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Secretary of State expects safe election, misinformation and slow results

November 2, 2020
Secretary of State Jocelyn Benson in a press conference on Nov. 2, 2020. Courtesy photo by Michigan Secretary of State's office.
Secretary of State Jocelyn Benson in a press conference on Nov. 2, 2020. Courtesy photo by Michigan Secretary of State's office. —

Michigan Secretary of State Jocelyn Benson held a press conference Monday to discuss the state’s expectations and guidelines for the 2020 presidential election.

Benson touched on a variety of topics in relation to the Nov. 3 election, reassuring voters their votes will be counted while the polls would be safe, and that Michiganders will be able to vote without intimidation.

“We cannot allow scare tactics and lies to deter any citizen from exercising their right to vote,” Benson said.

After her order to ban open carry guns at local polling locations was struck down by a Michigan Court of Claims judge, she said that she will do everything in her power to stop voter intimidation. 

Close to 3 million Michiganders have already voted early via absentee ballot and more than 2 million anticipated to vote in-person on election day, Benson said. This would come close to breaking the record turnout of the 5.1 million votes in the 2008 presidential election when 66.2% of registered voters cast a ballot.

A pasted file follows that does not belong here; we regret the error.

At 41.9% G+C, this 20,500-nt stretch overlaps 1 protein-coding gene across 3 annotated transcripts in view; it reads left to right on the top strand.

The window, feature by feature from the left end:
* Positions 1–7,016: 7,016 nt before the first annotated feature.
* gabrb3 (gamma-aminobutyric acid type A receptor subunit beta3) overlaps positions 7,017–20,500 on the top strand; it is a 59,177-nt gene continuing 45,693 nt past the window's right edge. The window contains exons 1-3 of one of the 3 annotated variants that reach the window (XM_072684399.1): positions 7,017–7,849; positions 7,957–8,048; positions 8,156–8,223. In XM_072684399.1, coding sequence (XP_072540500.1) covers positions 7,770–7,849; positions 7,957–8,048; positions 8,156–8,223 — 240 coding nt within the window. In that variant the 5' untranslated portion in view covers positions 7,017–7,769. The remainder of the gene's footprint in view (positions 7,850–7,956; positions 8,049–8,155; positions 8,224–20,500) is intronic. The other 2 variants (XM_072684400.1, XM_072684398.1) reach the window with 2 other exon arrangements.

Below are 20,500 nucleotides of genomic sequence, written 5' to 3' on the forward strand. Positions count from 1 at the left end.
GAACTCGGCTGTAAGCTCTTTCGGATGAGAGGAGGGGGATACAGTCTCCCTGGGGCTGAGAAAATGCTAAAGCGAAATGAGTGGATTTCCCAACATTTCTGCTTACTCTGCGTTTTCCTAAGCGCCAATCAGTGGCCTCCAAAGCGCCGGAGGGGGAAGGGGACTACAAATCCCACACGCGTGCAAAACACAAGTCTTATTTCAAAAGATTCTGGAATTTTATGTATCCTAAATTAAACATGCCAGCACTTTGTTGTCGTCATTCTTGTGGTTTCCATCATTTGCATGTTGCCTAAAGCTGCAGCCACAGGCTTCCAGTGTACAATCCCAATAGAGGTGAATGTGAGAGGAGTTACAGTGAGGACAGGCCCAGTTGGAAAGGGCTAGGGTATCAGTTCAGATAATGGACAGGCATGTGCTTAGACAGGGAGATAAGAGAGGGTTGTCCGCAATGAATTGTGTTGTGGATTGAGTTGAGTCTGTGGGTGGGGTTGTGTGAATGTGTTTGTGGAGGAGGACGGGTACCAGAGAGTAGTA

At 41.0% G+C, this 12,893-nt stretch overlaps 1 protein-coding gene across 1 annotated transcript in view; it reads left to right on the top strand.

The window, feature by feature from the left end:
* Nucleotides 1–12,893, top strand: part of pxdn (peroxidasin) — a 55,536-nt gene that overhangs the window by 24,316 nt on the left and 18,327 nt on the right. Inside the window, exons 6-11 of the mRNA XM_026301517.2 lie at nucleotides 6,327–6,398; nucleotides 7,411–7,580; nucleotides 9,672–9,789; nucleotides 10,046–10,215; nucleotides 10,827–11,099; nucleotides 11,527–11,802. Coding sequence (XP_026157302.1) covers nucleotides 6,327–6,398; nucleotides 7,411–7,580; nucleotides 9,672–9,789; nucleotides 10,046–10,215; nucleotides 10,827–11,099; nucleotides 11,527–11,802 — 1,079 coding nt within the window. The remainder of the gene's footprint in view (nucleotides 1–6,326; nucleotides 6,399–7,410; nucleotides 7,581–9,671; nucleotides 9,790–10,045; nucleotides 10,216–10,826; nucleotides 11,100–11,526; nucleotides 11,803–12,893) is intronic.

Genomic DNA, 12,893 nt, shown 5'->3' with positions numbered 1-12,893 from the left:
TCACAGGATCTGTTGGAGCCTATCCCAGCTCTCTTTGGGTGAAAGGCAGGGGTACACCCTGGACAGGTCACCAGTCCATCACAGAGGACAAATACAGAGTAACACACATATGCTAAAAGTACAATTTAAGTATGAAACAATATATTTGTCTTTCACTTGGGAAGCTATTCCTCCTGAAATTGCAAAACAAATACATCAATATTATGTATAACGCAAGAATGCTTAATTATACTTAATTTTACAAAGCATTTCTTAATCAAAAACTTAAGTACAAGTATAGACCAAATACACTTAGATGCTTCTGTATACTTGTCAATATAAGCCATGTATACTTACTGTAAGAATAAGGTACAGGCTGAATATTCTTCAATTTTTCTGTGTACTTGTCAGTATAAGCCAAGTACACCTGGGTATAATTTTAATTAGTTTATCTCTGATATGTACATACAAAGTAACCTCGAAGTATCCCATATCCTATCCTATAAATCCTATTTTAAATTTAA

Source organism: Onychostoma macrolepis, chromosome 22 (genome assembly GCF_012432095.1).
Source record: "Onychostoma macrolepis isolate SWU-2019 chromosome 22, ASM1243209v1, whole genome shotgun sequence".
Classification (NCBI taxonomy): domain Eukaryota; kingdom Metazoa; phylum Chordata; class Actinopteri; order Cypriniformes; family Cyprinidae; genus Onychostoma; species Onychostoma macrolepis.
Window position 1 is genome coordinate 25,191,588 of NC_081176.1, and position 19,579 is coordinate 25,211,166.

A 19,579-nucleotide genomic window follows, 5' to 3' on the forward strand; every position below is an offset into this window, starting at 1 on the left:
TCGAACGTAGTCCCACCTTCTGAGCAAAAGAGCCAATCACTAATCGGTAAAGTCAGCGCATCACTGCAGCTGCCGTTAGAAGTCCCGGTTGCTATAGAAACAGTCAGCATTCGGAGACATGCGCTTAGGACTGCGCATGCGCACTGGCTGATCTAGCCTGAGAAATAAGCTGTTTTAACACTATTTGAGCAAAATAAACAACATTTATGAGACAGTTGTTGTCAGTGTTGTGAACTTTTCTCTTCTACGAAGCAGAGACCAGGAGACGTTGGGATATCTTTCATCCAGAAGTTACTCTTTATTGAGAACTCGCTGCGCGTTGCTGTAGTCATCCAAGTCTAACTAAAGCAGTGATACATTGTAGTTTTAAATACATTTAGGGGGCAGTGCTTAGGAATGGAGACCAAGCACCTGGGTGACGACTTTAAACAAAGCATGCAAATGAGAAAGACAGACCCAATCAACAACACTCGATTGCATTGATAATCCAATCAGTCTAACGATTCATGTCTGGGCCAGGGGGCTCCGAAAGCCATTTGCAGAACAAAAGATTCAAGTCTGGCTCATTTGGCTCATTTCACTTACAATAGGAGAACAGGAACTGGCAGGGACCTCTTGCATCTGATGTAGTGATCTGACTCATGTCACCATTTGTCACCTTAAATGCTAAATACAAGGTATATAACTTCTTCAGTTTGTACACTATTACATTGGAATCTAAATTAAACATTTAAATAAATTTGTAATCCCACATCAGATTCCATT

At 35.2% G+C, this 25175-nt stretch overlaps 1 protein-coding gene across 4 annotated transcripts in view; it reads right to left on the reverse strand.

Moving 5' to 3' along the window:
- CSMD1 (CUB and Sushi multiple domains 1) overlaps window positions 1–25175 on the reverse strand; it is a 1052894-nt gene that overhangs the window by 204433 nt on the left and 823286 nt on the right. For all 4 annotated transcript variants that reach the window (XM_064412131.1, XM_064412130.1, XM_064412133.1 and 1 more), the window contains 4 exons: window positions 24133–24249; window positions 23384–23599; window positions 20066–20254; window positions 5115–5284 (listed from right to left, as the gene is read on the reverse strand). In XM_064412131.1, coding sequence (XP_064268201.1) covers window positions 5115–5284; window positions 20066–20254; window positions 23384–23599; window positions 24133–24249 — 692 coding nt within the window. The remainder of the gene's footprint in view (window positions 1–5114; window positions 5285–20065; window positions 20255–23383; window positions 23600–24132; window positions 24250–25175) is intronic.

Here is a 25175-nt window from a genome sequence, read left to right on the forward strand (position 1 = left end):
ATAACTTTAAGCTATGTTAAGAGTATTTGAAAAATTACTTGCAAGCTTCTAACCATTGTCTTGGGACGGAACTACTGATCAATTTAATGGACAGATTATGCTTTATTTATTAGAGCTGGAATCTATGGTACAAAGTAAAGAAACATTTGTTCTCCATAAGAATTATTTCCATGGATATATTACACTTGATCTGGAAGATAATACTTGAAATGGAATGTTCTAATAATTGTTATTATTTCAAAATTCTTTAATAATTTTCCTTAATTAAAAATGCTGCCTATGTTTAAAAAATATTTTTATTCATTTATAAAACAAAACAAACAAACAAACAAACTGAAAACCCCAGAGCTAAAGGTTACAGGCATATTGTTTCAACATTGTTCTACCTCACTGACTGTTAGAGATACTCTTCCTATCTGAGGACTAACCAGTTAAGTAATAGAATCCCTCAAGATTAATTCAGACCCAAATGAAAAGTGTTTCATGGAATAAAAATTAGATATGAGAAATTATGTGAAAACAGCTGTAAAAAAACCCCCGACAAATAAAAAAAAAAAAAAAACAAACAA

About 500,000 ballots that have been issued have not yet been received by clerks.

Benson said Michigan absentee ballots are counted in pairs of one Democrat and one Republican to ensure fairness during the counting process. While this process will require patience, Benson said that the state expects the process of counting ballots to take no more than 80 hours to count absentee ballots submitted before 8 p.m. on election night.

“The clerks have rightly instructed election workers to be diligent and meticulous, and to ensure every ballot is counted accurately,” Benson said.

According to Benson, they have 2,000 additional workers on standby to help in case the regular staff is not adequate.

Benson urged in-person voters to wear a mask as a way of protecting the health and safety of themselves and others. She also said that the state is ready to address potential unrest at polling locations.

“If there are things that occur that are disruptive we’ve got a plan and protocol in place to ensure they are addressed swiftly,” she said.

Benson also said that she fully expects both individual voters and the state as a whole to be targeted by misinformation, whether in the form of social media posts, doctored images, false reports of unrest at polling stations, or misinformation directly from one of the presidential candidates.

“Members of my administration and I will work to swiftly correct any misinformation we see and hear about, just as we have all year,” she said.

Michiganders can report false information at

As the nation prepares for the presidential election, Benson is optimistic.

“We’re ready to go,” she said. “I feel like we’re going to have a day full of frankly very inspiring moments as so many people vote.”

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